To better understand the level of intimidation, its effects, and the ways scientists cope with it, Science asked 9585 researchers who have published on COVID-19 to fill out an online survey about their experiences. Of 510 who responded, 38% reported at least one type of attack, ranging from insults to death threats, delivered on social media, by email or phone, or sometimes even in person. Those who were harassed described a range of effects on their lives, including workplace problems and mental health issues.
The findings broadly align with other indications that harassment is hitting science and related fields. The Geneva-based nonprofit Insecurity Insight reports 517 instances of physical violence related to COVID-19, including 10 health workers killed, 24 kidnapped, and 89 injured.
A study published in the American Journal of Public Health on April 13, 2022 (https://ajph.aphapublications.org/doi/10.2105/AJPH.2021.306649) found harassment experiences at 57% of 583 U.S. local health departments and 80 departures by officials who reported harassment.
A Nature survey published in October 2021 (https://www.nature.com/articles/d41586-021-02741-x) gave a startling figure: Eighty-one percent of 321 scientists who had frequently discussed COVID-19 in the media reported receiving at least occasional personal attacks, with 25% saying these attacks were common or constant.
The pandemic has nonetheless made things far worse for some researchers. More than half of the COVID-19 researchers who reported harassment said it was a new experience for them, and a further 31% said the pandemic had increased the problem. One reason is greater exposure: These researchers grew their audiences during the pandemic or entered the public sphere for the first time. The pandemic also struck at a time when polarization was already on the rise.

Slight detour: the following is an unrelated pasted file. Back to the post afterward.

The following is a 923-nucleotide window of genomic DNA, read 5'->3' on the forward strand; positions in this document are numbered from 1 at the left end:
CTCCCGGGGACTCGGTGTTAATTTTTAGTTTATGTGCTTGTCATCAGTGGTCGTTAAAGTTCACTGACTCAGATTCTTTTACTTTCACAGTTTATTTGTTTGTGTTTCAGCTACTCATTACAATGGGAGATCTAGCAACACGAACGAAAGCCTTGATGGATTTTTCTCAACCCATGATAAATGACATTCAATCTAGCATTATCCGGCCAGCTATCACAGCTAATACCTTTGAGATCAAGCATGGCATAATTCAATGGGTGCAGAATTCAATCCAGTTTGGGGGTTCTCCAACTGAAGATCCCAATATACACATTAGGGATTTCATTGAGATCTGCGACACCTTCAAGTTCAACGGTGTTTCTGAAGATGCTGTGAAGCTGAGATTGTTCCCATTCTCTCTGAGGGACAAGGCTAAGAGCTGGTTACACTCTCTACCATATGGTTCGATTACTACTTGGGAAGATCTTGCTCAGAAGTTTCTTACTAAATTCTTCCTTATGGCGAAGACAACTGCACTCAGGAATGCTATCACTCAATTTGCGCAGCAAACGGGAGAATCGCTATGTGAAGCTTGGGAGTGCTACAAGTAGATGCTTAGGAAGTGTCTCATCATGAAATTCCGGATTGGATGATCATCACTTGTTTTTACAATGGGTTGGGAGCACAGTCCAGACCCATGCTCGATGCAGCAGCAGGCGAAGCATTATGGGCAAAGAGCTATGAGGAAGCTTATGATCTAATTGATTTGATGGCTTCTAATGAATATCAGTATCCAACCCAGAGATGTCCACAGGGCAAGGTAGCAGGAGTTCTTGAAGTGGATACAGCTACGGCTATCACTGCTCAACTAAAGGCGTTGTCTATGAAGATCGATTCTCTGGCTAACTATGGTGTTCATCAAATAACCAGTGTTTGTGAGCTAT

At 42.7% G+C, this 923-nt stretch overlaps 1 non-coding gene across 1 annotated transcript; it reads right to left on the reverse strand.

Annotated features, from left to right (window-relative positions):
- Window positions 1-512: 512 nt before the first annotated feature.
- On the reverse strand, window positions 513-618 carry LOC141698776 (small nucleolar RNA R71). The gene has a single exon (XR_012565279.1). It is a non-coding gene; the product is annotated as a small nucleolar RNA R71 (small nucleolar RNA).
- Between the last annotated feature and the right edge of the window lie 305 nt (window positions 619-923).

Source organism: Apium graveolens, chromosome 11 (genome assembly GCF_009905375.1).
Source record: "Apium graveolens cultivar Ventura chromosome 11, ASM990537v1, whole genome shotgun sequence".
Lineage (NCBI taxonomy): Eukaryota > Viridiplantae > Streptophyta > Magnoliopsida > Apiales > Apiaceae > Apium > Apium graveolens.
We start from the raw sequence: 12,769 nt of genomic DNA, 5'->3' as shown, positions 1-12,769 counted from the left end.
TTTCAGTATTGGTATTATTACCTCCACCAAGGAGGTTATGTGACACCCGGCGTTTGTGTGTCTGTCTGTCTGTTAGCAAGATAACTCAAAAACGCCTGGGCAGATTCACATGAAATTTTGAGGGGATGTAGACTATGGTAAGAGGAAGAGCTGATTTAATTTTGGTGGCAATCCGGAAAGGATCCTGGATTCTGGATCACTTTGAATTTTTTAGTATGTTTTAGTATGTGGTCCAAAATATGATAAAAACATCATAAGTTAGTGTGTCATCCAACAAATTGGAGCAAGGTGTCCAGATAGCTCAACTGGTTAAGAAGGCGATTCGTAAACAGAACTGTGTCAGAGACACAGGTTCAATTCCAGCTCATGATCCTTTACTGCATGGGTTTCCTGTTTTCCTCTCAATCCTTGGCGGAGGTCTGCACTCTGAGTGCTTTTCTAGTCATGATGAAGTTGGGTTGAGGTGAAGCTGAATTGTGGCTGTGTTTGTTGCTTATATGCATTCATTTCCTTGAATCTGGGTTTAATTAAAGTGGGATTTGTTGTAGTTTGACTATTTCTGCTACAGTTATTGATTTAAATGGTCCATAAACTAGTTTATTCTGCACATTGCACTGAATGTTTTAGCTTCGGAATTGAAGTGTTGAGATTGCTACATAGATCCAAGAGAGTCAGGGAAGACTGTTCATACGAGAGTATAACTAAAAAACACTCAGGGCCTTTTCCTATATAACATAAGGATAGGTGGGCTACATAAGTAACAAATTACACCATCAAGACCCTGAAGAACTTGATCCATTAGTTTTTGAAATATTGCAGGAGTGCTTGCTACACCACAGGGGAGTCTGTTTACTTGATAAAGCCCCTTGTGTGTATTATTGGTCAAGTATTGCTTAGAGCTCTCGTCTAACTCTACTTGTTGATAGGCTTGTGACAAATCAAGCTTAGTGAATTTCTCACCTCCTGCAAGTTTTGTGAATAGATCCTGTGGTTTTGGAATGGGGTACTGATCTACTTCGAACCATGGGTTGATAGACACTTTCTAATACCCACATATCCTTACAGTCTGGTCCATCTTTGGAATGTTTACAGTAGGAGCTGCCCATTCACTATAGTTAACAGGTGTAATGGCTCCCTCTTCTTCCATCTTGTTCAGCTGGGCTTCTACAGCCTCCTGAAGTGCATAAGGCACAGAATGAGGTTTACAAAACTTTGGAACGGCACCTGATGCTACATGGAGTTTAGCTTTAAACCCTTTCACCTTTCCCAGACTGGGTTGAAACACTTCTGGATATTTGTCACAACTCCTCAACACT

Many other people working in the public interest—from election officials to school board members—are under attack as well, says Sarah Sobieraj, a sociologist at Tufts University who studies digital abuse and harassment. The widespread vitriol, she says, “impacts not just those people who are attacked, but all of us who rely on these kinds of professionals to do the work to keep societies functioning in a healthy way.”
Some commentators say increased attention to the new victims and the shocking experiences they describe may be the catalyst for research institutions to finally pay some attention to the issue, rather than treating it as a problem for researchers to solve on their own—or, worse, blaming and even punishing them for the abuse they experience.